PFLAG conversations explore impact of proposed marriage amendment on local families
MORRIS - On Tuesday, Nov. 6, Minnesota citizens will vote on a constitutional amendment that would define marriage as a union between one man and one woman.
As members of Morris Area PFLAG (Parents, Families, and Friends of Lesbians and Gays) talked with people in the community about the amendment, they found many people who felt their vote on the amendment wouldn't have an impact, since even if the amendment fails, gay marriage will still be against the law in the state of Minnesota, explained PFLAG member Argie Manolis.
After discussing the question of why the amendment matters, the group decided to organize a series of community conversations, hoping to give undecided voters an idea of how the marriage amendment could impact families in the community.
"It won't change the law, but the impact of putting a definition of marriage as one man and one woman impacts people emotionally or how they think of their role in the community," said Manolis.
Although the two discussions were not as well-attended as organizers hoped, they hope the project was a chance to educate voters and give community members a chance to share their stories about this issue, said Manolis.
The first panel, held on Thursday, Oct. 11, featured Jim and Bonnie Thoreen, a local couple who has shifted their views on marriage over time; Dave Swenson and Drew Israels, a gay couple who have been together for 17 years; and Cheryl Higgins, Swenson's mother who spoke about her experiences when her son came out and her experiences in the community, said Manolis.
Panelists at the second conversation, held on Thursday, Oct. 18, emphasized their feeling that passing the amendment would be damaging for families in the community.
Jennifer Rothchild, a University of Minnesota, Morris sociologist and panelist with her husband, Chris Butler, said she felt the amendment was "not doing the right thing by letting love be love and families be family."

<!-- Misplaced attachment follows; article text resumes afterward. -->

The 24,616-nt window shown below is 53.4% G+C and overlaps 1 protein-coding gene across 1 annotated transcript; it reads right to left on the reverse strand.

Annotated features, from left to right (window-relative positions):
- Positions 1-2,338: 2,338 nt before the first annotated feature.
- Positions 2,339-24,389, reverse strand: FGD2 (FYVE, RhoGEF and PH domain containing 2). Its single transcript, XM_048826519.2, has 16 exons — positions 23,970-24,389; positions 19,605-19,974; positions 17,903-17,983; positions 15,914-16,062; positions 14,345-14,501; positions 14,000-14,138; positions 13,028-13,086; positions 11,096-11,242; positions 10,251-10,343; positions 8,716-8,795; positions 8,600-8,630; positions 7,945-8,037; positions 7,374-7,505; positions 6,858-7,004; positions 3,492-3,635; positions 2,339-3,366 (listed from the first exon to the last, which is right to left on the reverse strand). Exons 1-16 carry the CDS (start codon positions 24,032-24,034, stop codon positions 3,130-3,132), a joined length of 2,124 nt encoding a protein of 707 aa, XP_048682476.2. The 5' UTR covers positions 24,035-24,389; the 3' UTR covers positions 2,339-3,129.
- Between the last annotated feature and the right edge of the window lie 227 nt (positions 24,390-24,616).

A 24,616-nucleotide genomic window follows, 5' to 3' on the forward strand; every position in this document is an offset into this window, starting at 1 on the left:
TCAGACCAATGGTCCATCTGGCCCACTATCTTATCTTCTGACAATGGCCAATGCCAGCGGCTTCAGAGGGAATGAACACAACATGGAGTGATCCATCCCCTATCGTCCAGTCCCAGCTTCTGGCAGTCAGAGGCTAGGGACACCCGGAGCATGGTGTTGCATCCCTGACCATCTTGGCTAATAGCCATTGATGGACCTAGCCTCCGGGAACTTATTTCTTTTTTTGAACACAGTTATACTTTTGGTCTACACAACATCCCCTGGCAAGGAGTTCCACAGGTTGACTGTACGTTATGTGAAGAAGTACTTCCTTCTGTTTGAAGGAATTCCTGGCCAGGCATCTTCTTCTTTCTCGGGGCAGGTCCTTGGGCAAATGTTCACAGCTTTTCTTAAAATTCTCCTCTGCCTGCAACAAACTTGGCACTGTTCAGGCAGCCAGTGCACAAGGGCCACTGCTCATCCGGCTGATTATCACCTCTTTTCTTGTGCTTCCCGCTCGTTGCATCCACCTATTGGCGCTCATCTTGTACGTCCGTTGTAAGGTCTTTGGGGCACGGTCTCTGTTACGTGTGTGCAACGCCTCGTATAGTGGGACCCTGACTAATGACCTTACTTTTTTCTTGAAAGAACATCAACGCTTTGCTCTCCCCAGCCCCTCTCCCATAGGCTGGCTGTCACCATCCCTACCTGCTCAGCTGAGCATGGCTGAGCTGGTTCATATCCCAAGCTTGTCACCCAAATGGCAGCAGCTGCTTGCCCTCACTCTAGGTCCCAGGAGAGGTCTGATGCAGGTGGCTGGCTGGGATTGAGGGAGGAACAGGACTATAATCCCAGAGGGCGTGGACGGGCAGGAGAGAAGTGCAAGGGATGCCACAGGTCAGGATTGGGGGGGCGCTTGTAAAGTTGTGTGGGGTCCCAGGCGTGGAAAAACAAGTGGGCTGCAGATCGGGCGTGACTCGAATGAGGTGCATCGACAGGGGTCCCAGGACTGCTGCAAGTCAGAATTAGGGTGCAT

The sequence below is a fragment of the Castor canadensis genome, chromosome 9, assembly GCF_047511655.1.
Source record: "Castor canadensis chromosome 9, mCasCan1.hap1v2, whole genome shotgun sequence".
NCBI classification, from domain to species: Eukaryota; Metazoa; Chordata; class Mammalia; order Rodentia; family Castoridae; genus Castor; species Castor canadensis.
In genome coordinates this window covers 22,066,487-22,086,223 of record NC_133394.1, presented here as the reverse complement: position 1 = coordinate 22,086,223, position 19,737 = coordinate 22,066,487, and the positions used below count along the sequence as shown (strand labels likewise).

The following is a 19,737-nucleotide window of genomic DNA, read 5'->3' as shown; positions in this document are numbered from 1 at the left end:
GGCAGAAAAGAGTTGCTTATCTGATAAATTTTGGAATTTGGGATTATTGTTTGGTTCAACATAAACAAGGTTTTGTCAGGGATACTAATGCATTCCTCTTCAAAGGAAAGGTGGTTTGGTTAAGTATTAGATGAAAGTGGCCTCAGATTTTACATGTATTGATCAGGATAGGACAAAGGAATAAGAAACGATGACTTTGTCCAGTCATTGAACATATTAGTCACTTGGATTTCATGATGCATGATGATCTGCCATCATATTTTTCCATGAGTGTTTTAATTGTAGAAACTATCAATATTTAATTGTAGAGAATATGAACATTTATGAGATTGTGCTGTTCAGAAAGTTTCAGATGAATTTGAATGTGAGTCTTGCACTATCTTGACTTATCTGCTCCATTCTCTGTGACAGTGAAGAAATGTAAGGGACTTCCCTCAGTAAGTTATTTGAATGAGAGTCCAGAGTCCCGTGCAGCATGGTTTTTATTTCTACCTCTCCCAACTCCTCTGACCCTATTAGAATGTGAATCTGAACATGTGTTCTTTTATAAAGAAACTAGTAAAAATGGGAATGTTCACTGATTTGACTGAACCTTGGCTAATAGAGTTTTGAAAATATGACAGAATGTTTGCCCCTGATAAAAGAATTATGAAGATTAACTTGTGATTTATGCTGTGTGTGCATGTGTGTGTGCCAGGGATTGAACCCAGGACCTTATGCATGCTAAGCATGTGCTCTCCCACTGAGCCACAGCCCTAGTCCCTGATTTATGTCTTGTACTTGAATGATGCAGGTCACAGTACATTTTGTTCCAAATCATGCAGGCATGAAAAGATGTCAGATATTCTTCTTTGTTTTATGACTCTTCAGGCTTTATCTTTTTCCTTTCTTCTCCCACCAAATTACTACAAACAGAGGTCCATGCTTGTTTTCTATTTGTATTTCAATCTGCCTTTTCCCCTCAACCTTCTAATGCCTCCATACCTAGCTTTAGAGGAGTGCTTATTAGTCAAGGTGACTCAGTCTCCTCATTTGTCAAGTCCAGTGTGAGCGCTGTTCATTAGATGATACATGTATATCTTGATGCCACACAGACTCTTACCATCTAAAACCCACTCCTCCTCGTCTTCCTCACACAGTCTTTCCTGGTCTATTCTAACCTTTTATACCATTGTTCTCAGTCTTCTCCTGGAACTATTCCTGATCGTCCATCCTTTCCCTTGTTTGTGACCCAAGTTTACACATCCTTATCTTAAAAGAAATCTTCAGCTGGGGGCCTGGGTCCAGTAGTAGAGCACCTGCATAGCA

"As a social scientist, I have a responsibility with what I do and the kind of work that I do, to advocate for families, advocate for kids, that this is good for everyone," said Rothchild. "It's wrong and hurtful to move forward in this way."
Morris residents John and Deb Luetmer echoed Rothchild's feeling that "love is love," but also questioned the use of the state constitution as a vehicle for an amendment about marriage.
"It seems like we've got the door shut and now we want to nail it shut, is the sense I get from this proposed amendment," said John. "To me, it makes it really clumsy to move forward and have discussions as a community about what we support and what we don't support."
Although panelists Jackie and Kilo Dunn were already married in Iowa, and, therefore, the amendment wouldn't legally impact their family, Jackie said voting no on the amendment would be like "breaking the foundation" in the state.
Both also emphasized the impact the amendment could have on their children, who Jackie said shouldn't have to hear that it is "wrong" for their parents to be together.
"It's the vocal minority, I think, because the majority sit back and don't say as much or don't know what to say, so it's easy for the minority to push over those of us who are trying to do what's right," said Kilo.